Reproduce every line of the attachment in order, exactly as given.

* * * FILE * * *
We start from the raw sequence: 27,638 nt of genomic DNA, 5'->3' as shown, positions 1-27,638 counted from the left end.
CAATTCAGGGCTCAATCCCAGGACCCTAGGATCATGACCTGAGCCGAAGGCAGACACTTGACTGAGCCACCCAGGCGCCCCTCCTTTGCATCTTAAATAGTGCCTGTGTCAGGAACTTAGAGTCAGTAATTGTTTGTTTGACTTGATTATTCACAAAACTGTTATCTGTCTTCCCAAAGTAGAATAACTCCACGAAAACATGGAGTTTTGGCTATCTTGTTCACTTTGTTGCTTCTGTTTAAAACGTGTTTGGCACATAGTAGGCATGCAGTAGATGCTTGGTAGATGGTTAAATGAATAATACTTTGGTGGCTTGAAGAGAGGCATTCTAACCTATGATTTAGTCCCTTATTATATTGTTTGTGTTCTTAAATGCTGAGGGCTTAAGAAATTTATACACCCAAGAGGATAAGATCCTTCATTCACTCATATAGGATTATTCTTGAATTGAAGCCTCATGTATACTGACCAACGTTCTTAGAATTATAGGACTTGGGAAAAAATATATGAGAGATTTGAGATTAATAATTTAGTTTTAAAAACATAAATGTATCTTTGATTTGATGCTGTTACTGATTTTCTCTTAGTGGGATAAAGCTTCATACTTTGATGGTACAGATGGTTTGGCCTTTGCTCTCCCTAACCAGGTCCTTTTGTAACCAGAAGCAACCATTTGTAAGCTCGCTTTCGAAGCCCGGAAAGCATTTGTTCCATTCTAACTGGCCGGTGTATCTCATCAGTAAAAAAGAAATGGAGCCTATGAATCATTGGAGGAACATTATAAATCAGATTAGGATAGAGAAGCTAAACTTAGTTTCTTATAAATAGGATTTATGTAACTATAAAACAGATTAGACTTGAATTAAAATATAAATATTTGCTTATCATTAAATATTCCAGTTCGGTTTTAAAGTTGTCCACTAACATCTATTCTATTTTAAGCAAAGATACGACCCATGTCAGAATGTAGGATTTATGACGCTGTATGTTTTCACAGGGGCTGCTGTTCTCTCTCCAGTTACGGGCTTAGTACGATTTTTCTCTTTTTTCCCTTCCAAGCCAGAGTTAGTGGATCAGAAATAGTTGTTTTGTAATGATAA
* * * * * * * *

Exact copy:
We start from the raw sequence: 27,638 nt of genomic DNA, 5'->3' as shown, positions 1-27,638 counted from the left end.
CAATTCAGGGCTCAATCCCAGGACCCTAGGATCATGACCTGAGCCGAAGGCAGACACTTGACTGAGCCACCCAGGCGCCCCTCCTTTGCATCTTAAATAGTGCCTGTGTCAGGAACTTAGAGTCAGTAATTGTTTGTTTGACTTGATTATTCACAAAACTGTTATCTGTCTTCCCAAAGTAGAATAACTCCACGAAAACATGGAGTTTTGGCTATCTTGTTCACTTTGTTGCTTCTGTTTAAAACGTGTTTGGCACATAGTAGGCATGCAGTAGATGCTTGGTAGATGGTTAAATGAATAATACTTTGGTGGCTTGAAGAGAGGCATTCTAACCTATGATTTAGTCCCTTATTATATTGTTTGTGTTCTTAAATGCTGAGGGCTTAAGAAATTTATACACCCAAGAGGATAAGATCCTTCATTCACTCATATAGGATTATTCTTGAATTGAAGCCTCATGTATACTGACCAACGTTCTTAGAATTATAGGACTTGGGAAAAAATATATGAGAGATTTGAGATTAATAATTTAGTTTTAAAAACATAAATGTATCTTTGATTTGATGCTGTTACTGATTTTCTCTTAGTGGGATAAAGCTTCATACTTTGATGGTACAGATGGTTTGGCCTTTGCTCTCCCTAACCAGGTCCTTTTGTAACCAGAAGCAACCATTTGTAAGCTCGCTTTCGAAGCCCGGAAAGCATTTGTTCCATTCTAACTGGCCGGTGTATCTCATCAGTAAAAAAGAAATGGAGCCTATGAATCATTGGAGGAACATTATAAATCAGATTAGGATAGAGAAGCTAAACTTAGTTTCTTATAAATAGGATTTATGTAACTATAAAACAGATTAGACTTGAATTAAAATATAAATATTTGCTTATCATTAAATATTCCAGTTCGGTTTTAAAGTTGTCCACTAACATCTATTCTATTTTAAGCAAAGATACGACCCATGTCAGAATGTAGGATTTATGACGCTGTATGTTTTCACAGGGGCTGCTGTTCTCTCTCCAGTTACGGGCTTAGTACGATTTTTCTCTTTTTTCCCTTCCAAGCCAGAGTTAGTGGATCAGAAATAGTTGTTTTGTAATGATAA